It’s back-to-school time and, not surprisingly, there are a couple of new movies in theaters that deal with the theme of education. One passes assuredly, while the other utterly fails. Of course, neither can hold a candle to the sublime achievement that Bo Burnham’s film EIGHTH GRADE is, and it’s still playing in theaters. However, here’s the report card on these two new ones with similar themes.
THE MISEDUCATION OF CAMERON POST
There are two big releases about the dangers of “gay convergence” therapy due this year. Director Joel Edgerton’s BOY ERASED comes out this fall and boasts the star power of Nicole Kidman and Russell Crowe. Director Desiree Akhavan’s film THE MISEDUCATION OF CAMERON POST, written with Cecilia Fruegiuele, opened on August 3rd with little fanfare, but it did manage to pull off a surprise win of the Grand Jury Prize at the Sundance Film Festival this past winter. It stars Chloe Grace Moretz in a subtle and calculating performance that will likely be forgotten come awards-time, but it may be her finest performance to date, this side of “Hit Girl” in 2010’s KICK-ASS.
Moretz plays the title character, and Cameron’s story takes place in Montana, circa 1993. As the film starts, the comely teen is bored with her boyfriend Jamie (Dalton Harrod). They’re all but sleepwalking through the rituals and forced machinations of their high school prom. During a dance with her friend Coley (Quinn Shepherd), it’s clear that Cameron’s romantic leanings lie with her. Soon, they’re trysting in Jamie’s car, when he discovers them, and it turns into a community scandal for Cameron.
Her religious aunt Ruth (Kerry Butler), who has taken over her parenting, completely freaks out and soon is packing Cameron away to a remote gay conversion therapy center called God’s Promise. There, the teen will join other kids with similar stories, and they’ll all be schooled by Reverend Rick (John Gallagher, Jr.) and Dr. Lydia Marsh (Jennifer Ehle). Rick used to be a homosexual himself and urges them to give it to God’s righteous plan for men to be men and women to be women. Marsh’s motivations aren’t spelled out, and it’s a wise choice for the filmmakers to keep this tough cookie so enigmatic.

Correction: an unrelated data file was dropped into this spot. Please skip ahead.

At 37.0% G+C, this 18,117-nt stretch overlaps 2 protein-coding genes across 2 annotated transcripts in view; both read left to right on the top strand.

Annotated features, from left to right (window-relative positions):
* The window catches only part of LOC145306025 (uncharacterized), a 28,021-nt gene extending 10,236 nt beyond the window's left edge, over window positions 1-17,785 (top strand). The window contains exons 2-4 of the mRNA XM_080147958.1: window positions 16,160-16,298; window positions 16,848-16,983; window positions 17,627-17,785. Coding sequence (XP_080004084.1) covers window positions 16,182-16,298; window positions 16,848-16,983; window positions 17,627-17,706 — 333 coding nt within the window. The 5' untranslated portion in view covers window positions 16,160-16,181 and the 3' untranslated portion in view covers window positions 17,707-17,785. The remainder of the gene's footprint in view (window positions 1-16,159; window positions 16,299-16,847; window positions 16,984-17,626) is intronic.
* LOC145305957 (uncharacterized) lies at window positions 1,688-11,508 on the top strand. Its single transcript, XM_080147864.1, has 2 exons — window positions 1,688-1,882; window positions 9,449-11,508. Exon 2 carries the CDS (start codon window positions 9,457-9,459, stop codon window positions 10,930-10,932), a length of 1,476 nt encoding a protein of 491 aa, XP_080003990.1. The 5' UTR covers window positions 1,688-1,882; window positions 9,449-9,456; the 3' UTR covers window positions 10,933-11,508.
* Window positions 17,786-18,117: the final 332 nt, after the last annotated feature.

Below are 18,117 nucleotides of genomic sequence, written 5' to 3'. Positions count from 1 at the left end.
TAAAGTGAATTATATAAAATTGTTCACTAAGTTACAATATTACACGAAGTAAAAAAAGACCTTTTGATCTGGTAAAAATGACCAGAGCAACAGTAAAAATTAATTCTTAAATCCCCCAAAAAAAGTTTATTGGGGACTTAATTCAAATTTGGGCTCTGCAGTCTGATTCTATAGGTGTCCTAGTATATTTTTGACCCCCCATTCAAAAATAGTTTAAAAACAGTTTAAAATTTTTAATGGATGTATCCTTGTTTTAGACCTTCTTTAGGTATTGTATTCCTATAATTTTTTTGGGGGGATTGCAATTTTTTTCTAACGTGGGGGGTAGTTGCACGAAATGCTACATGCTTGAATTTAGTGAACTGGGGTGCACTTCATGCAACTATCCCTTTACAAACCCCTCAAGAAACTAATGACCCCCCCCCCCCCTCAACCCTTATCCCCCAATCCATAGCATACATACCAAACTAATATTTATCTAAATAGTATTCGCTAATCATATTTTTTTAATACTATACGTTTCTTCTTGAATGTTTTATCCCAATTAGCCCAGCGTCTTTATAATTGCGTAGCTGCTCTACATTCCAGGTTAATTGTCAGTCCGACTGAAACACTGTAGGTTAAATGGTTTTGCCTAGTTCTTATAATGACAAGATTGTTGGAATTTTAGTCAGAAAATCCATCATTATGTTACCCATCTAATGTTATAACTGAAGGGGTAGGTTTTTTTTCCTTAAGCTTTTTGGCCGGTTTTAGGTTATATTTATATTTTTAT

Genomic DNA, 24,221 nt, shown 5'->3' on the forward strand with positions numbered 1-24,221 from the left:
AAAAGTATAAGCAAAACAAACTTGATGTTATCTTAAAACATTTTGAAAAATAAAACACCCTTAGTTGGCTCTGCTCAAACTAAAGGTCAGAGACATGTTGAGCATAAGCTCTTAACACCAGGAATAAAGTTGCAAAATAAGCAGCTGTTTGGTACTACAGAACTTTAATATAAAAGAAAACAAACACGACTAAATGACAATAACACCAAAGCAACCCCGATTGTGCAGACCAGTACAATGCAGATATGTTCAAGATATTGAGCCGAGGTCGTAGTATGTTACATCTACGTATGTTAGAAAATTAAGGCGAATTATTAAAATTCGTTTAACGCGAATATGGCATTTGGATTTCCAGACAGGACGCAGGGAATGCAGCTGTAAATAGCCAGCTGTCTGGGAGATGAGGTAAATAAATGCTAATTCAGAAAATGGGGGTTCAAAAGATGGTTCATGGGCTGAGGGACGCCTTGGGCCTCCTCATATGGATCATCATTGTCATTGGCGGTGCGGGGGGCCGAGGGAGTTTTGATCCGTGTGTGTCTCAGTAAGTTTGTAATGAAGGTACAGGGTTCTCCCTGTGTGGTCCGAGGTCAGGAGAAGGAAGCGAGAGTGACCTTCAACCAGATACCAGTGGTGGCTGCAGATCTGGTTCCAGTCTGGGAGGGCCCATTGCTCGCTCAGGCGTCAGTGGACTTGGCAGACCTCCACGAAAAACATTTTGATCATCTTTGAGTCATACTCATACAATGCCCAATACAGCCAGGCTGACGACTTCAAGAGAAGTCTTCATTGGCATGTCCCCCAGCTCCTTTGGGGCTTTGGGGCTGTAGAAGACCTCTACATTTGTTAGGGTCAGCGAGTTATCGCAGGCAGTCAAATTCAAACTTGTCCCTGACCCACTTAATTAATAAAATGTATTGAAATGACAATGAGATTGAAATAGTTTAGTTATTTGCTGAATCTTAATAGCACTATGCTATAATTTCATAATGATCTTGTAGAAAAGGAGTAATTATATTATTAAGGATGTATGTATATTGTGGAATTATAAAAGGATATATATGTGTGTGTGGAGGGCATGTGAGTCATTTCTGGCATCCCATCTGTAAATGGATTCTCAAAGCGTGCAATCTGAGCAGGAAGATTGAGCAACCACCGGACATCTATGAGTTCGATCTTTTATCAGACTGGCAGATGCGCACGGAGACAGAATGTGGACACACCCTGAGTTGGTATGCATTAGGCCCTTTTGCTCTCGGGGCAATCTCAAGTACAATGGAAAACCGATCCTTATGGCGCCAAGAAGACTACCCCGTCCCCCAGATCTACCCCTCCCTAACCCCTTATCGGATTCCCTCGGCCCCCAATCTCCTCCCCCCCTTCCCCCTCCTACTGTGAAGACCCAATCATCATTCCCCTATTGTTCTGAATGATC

Akhavan and Fruegiule’s script surrounds Cameron with a small group of teens, each of whom has their own approach to surviving the camp. Helen (Melanie Ehrlich) earnestly gives the conversion therapy her all, feeling great shame for lusting after a fellow soprano in her church choir back home. Mark (Owen Campbell) is nervous about each move he makes at the camp, fearing his strict father’s instructions to “be more masculine.” Jane (Sasha Lane) is too-cool-for-school and regards all of it in her arms’ length manner. Adam (Forrest Goodluck) sticks close by, breaking the rules where he can. He keeps his hair bushy, much to the irritation of the controlling Marsh, and sneaks away with Jane to smoke marijuana.
Cameron’s roommate Erin (Emily Skeggs), a Vikings football-obsessed lesbian, tries too hard to fit in, but it’s a strain on her. As soon as she meets Cam, she is all but smitten with her. Erin is boyish and is apparently attracted to the lush feminity of the new girl. Kudos to the filmmakers here for reckoning that Moretz conveys sexuality readily on-camera and running with it. This is not one of the virginal characters Moretz has often played, but a knowing young woman.
In the prom scene in the car with Coley, and in a flashback showing how she first made love with her friend, Cameron is thrilled with the feelings she’s having and doesn’t shirt away from exuding her passions. No shrinking violet is she, and part of the intrigue of the film is in how Cameron will skirt around the conversion exercises to be true to herself. The savvy young lady plays along with the counselors just enough to escape their ire, all the while angling for ways to get out from under their oppressive thumbs.